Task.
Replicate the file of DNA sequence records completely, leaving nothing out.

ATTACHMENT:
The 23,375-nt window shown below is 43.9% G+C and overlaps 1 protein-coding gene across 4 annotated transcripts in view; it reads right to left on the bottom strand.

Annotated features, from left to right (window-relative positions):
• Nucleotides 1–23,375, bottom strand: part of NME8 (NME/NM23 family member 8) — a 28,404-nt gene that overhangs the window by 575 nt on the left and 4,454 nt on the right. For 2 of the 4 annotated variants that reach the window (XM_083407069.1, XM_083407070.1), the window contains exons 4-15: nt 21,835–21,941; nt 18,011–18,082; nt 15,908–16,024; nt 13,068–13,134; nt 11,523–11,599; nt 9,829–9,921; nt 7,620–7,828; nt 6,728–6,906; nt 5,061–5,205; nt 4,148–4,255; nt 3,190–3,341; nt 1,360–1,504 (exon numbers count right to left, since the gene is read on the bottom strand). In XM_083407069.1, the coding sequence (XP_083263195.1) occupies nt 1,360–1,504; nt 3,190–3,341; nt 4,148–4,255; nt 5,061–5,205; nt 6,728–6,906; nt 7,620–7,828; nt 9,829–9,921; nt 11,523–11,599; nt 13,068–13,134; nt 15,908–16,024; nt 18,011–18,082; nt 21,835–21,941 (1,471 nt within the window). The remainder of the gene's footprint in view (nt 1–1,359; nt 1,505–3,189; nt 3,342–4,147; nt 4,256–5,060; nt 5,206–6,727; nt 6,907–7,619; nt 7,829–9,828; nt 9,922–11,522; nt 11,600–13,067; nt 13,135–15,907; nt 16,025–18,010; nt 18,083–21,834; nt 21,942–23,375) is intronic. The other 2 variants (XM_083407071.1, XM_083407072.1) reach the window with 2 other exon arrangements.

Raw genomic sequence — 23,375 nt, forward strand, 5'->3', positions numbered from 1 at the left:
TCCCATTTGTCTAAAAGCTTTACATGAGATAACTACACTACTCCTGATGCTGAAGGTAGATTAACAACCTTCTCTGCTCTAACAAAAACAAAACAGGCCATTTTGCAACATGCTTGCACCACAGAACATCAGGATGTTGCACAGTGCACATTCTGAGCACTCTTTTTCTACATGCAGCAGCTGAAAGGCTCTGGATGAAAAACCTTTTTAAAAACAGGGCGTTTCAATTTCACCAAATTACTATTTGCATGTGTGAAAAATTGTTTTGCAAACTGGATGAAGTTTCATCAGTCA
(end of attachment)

The 23,375-nt window shown below is 43.9% G+C and overlaps 1 protein-coding gene across 4 annotated transcripts in view; it reads right to left on the bottom strand.

Annotated features, from left to right (window-relative positions):
• Nucleotides 1–23,375, bottom strand: part of NME8 (NME/NM23 family member 8) — a 28,404-nt gene that overhangs the window by 575 nt on the left and 4,454 nt on the right. For 2 of the 4 annotated variants that reach the window (XM_083407069.1, XM_083407070.1), the window contains exons 4-15: nt 21,835–21,941; nt 18,011–18,082; nt 15,908–16,024; nt 13,068–13,134; nt 11,523–11,599; nt 9,829–9,921; nt 7,620–7,828; nt 6,728–6,906; nt 5,061–5,205; nt 4,148–4,255; nt 3,190–3,341; nt 1,360–1,504 (exon numbers count right to left, since the gene is read on the bottom strand). In XM_083407069.1, the coding sequence (XP_083263195.1) occupies nt 1,360–1,504; nt 3,190–3,341; nt 4,148–4,255; nt 5,061–5,205; nt 6,728–6,906; nt 7,620–7,828; nt 9,829–9,921; nt 11,523–11,599; nt 13,068–13,134; nt 15,908–16,024; nt 18,011–18,082; nt 21,835–21,941 (1,471 nt within the window). The remainder of the gene's footprint in view (nt 1–1,359; nt 1,505–3,189; nt 3,342–4,147; nt 4,256–5,060; nt 5,206–6,727; nt 6,907–7,619; nt 7,829–9,828; nt 9,922–11,522; nt 11,600–13,067; nt 13,135–15,907; nt 16,025–18,010; nt 18,083–21,834; nt 21,942–23,375) is intronic. The other 2 variants (XM_083407071.1, XM_083407072.1) reach the window with 2 other exon arrangements.

Raw genomic sequence — 23,375 nt, forward strand, 5'->3', positions numbered from 1 at the left:
TCCCATTTGTCTAAAAGCTTTACATGAGATAACTACACTACTCCTGATGCTGAAGGTAGATTAACAACCTTCTCTGCTCTAACAAAAACAAAACAGGCCATTTTGCAACATGCTTGCACCACAGAACATCAGGATGTTGCACAGTGCACATTCTGAGCACTCTTTTTCTACATGCAGCAGCTGAAAGGCTCTGGATGAAAAACCTTTTTAAAAACAGGGCGTTTCAATTTCACCAAATTACTATTTGCATGTGTGAAAAATTGTTTTGCAAACTGGATGAAGTTTCATCAGTCA